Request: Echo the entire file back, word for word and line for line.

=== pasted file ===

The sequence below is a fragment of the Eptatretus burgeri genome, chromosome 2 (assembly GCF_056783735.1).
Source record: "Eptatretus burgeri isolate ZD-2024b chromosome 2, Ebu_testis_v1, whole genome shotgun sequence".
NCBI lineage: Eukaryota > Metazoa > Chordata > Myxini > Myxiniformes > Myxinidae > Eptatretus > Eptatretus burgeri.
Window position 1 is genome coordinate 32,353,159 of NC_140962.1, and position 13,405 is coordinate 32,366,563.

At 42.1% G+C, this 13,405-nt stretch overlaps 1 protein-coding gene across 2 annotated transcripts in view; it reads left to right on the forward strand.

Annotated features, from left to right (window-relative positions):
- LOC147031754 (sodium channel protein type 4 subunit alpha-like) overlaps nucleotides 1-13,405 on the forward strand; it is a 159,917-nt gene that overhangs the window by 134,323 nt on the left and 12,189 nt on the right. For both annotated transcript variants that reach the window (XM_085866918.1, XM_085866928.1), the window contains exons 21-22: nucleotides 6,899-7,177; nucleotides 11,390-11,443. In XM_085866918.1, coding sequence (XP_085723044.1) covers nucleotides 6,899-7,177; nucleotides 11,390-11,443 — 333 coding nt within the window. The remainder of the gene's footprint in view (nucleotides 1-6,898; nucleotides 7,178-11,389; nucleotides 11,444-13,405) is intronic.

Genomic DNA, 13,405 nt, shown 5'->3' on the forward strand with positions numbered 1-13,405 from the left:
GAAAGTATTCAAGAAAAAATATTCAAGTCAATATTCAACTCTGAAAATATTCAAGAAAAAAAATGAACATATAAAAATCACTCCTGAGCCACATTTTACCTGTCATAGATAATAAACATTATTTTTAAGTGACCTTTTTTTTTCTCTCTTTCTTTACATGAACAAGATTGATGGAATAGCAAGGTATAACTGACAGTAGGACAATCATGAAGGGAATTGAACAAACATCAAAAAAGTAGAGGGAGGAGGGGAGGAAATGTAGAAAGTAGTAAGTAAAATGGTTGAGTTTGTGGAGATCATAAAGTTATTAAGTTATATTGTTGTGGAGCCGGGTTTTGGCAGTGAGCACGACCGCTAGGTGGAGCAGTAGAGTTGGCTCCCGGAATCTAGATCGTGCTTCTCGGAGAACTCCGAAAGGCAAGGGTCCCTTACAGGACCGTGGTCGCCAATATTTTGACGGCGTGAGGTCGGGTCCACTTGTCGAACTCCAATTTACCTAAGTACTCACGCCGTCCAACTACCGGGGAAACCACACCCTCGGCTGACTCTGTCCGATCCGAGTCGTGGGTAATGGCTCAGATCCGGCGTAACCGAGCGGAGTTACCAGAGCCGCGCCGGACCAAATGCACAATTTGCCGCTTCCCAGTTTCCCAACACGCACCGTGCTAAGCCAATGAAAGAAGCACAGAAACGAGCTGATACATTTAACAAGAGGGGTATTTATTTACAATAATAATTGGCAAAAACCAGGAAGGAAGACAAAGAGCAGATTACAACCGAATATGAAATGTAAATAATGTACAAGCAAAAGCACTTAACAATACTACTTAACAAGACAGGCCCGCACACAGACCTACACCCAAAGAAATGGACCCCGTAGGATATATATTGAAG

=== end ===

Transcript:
The sequence below is a fragment of the Eptatretus burgeri genome, chromosome 2 (assembly GCF_056783735.1).
Source record: "Eptatretus burgeri isolate ZD-2024b chromosome 2, Ebu_testis_v1, whole genome shotgun sequence".
NCBI lineage: Eukaryota > Metazoa > Chordata > Myxini > Myxiniformes > Myxinidae > Eptatretus > Eptatretus burgeri.
Window position 1 is genome coordinate 32,353,159 of NC_140962.1, and position 13,405 is coordinate 32,366,563.

At 42.1% G+C, this 13,405-nt stretch overlaps 1 protein-coding gene across 2 annotated transcripts in view; it reads left to right on the forward strand.

Annotated features, from left to right (window-relative positions):
- LOC147031754 (sodium channel protein type 4 subunit alpha-like) overlaps nucleotides 1-13,405 on the forward strand; it is a 159,917-nt gene that overhangs the window by 134,323 nt on the left and 12,189 nt on the right. For both annotated transcript variants that reach the window (XM_085866918.1, XM_085866928.1), the window contains exons 21-22: nucleotides 6,899-7,177; nucleotides 11,390-11,443. In XM_085866918.1, coding sequence (XP_085723044.1) covers nucleotides 6,899-7,177; nucleotides 11,390-11,443 — 333 coding nt within the window. The remainder of the gene's footprint in view (nucleotides 1-6,898; nucleotides 7,178-11,389; nucleotides 11,444-13,405) is intronic.

Genomic DNA, 13,405 nt, shown 5'->3' on the forward strand with positions numbered 1-13,405 from the left:
GAAAGTATTCAAGAAAAAATATTCAAGTCAATATTCAACTCTGAAAATATTCAAGAAAAAAAATGAACATATAAAAATCACTCCTGAGCCACATTTTACCTGTCATAGATAATAAACATTATTTTTAAGTGACCTTTTTTTTTCTCTCTTTCTTTACATGAACAAGATTGATGGAATAGCAAGGTATAACTGACAGTAGGACAATCATGAAGGGAATTGAACAAACATCAAAAAAGTAGAGGGAGGAGGGGAGGAAATGTAGAAAGTAGTAAGTAAAATGGTTGAGTTTGTGGAGATCATAAAGTTATTAAGTTATATTGTTGTGGAGCCGGGTTTTGGCAGTGAGCACGACCGCTAGGTGGAGCAGTAGAGTTGGCTCCCGGAATCTAGATCGTGCTTCTCGGAGAACTCCGAAAGGCAAGGGTCCCTTACAGGACCGTGGTCGCCAATATTTTGACGGCGTGAGGTCGGGTCCACTTGTCGAACTCCAATTTACCTAAGTACTCACGCCGTCCAACTACCGGGGAAACCACACCCTCGGCTGACTCTGTCCGATCCGAGTCGTGGGTAATGGCTCAGATCCGGCGTAACCGAGCGGAGTTACCAGAGCCGCGCCGGACCAAATGCACAATTTGCCGCTTCCCAGTTTCCCAACACGCACCGTGCTAAGCCAATGAAAGAAGCACAGAAACGAGCTGATACATTTAACAAGAGGGGTATTTATTTACAATAATAATTGGCAAAAACCAGGAAGGAAGACAAAGAGCAGATTACAACCGAATATGAAATGTAAATAATGTACAAGCAAAAGCACTTAACAATACTACTTAACAAGACAGGCCCGCACACAGACCTACACCCAAAGAAATGGACCCCGTAGGATATATATTGAAG